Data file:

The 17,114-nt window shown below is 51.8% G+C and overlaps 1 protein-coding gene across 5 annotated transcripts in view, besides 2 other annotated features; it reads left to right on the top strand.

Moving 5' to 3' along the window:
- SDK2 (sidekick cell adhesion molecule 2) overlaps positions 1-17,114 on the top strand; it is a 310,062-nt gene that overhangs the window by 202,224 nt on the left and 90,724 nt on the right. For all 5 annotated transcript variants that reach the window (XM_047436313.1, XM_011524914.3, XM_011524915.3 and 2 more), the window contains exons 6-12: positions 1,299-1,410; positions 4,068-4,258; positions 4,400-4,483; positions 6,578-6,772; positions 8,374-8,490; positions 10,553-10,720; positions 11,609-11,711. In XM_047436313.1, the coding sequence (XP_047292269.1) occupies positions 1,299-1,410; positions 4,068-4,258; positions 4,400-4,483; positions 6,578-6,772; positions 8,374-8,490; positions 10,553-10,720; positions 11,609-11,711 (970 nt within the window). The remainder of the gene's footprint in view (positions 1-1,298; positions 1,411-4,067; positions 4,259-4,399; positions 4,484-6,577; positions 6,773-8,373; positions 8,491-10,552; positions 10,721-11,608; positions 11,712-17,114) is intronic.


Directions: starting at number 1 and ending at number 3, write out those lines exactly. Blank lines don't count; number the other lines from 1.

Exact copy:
The 17,114-nt window shown below is 51.8% G+C and overlaps 1 protein-coding gene across 5 annotated transcripts in view, besides 2 other annotated features; it reads left to right on the top strand.

Moving 5' to 3' along the window:
- SDK2 (sidekick cell adhesion molecule 2) overlaps positions 1-17,114 on the top strand; it is a 310,062-nt gene that overhangs the window by 202,224 nt on the left and 90,724 nt on the right. For all 5 annotated transcript variants that reach the window (XM_047436313.1, XM_011524914.3, XM_011524915.3 and 2 more), the window contains exons 6-12: positions 1,299-1,410; positions 4,068-4,258; positions 4,400-4,483; positions 6,578-6,772; positions 8,374-8,490; positions 10,553-10,720; positions 11,609-11,711. In XM_047436313.1, the coding sequence (XP_047292269.1) occupies positions 1,299-1,410; positions 4,068-4,258; positions 4,400-4,483; positions 6,578-6,772; positions 8,374-8,490; positions 10,553-10,720; positions 11,609-11,711 (970 nt within the window). The remainder of the gene's footprint in view (positions 1-1,298; positions 1,411-4,067; positions 4,259-4,399; positions 4,484-6,577; positions 6,773-8,373; positions 8,491-10,552; positions 10,721-11,608; positions 11,712-17,114) is intronic.